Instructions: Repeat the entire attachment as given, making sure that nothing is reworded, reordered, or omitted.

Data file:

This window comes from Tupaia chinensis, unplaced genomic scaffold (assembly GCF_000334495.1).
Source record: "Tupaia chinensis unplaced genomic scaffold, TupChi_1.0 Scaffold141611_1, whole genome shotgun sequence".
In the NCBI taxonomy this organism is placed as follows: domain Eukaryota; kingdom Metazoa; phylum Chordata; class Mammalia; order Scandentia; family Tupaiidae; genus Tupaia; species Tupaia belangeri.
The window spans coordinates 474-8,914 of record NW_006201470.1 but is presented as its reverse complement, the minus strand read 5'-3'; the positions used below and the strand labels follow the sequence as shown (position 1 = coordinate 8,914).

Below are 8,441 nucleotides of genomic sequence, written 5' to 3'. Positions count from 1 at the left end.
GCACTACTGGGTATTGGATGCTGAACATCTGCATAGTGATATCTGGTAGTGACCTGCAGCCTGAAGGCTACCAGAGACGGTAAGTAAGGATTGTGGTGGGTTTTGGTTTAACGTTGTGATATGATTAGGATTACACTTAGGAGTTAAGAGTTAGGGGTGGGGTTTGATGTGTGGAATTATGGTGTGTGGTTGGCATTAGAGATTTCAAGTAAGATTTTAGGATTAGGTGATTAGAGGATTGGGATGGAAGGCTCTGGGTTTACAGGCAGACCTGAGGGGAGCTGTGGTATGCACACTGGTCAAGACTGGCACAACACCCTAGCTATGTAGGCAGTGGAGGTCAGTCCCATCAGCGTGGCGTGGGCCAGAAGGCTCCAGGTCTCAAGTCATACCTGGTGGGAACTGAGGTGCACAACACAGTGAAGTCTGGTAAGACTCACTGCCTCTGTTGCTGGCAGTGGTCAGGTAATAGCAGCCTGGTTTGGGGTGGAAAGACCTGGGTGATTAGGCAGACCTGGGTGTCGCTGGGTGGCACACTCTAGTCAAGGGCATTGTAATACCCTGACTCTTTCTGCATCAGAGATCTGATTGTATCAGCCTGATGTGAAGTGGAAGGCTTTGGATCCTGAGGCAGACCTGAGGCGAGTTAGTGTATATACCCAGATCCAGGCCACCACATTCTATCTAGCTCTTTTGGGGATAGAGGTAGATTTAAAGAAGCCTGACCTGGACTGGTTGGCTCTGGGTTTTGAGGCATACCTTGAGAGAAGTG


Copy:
This window comes from Tupaia chinensis, unplaced genomic scaffold (assembly GCF_000334495.1).
Source record: "Tupaia chinensis unplaced genomic scaffold, TupChi_1.0 Scaffold141611_1, whole genome shotgun sequence".
In the NCBI taxonomy this organism is placed as follows: domain Eukaryota; kingdom Metazoa; phylum Chordata; class Mammalia; order Scandentia; family Tupaiidae; genus Tupaia; species Tupaia belangeri.
The window spans coordinates 474-8,914 of record NW_006201470.1 but is presented as its reverse complement, the minus strand read 5'-3'; the positions used below and the strand labels follow the sequence as shown (position 1 = coordinate 8,914).

Below are 8,441 nucleotides of genomic sequence, written 5' to 3'. Positions count from 1 at the left end.
GCACTACTGGGTATTGGATGCTGAACATCTGCATAGTGATATCTGGTAGTGACCTGCAGCCTGAAGGCTACCAGAGACGGTAAGTAAGGATTGTGGTGGGTTTTGGTTTAACGTTGTGATATGATTAGGATTACACTTAGGAGTTAAGAGTTAGGGGTGGGGTTTGATGTGTGGAATTATGGTGTGTGGTTGGCATTAGAGATTTCAAGTAAGATTTTAGGATTAGGTGATTAGAGGATTGGGATGGAAGGCTCTGGGTTTACAGGCAGACCTGAGGGGAGCTGTGGTATGCACACTGGTCAAGACTGGCACAACACCCTAGCTATGTAGGCAGTGGAGGTCAGTCCCATCAGCGTGGCGTGGGCCAGAAGGCTCCAGGTCTCAAGTCATACCTGGTGGGAACTGAGGTGCACAACACAGTGAAGTCTGGTAAGACTCACTGCCTCTGTTGCTGGCAGTGGTCAGGTAATAGCAGCCTGGTTTGGGGTGGAAAGACCTGGGTGATTAGGCAGACCTGGGTGTCGCTGGGTGGCACACTCTAGTCAAGGGCATTGTAATACCCTGACTCTTTCTGCATCAGAGATCTGATTGTATCAGCCTGATGTGAAGTGGAAGGCTTTGGATCCTGAGGCAGACCTGAGGCGAGTTAGTGTATATACCCAGATCCAGGCCACCACATTCTATCTAGCTCTTTTGGGGATAGAGGTAGATTTAAAGAAGCCTGACCTGGACTGGTTGGCTCTGGGTTTTGAGGCATACCTTGAGAGAAGTG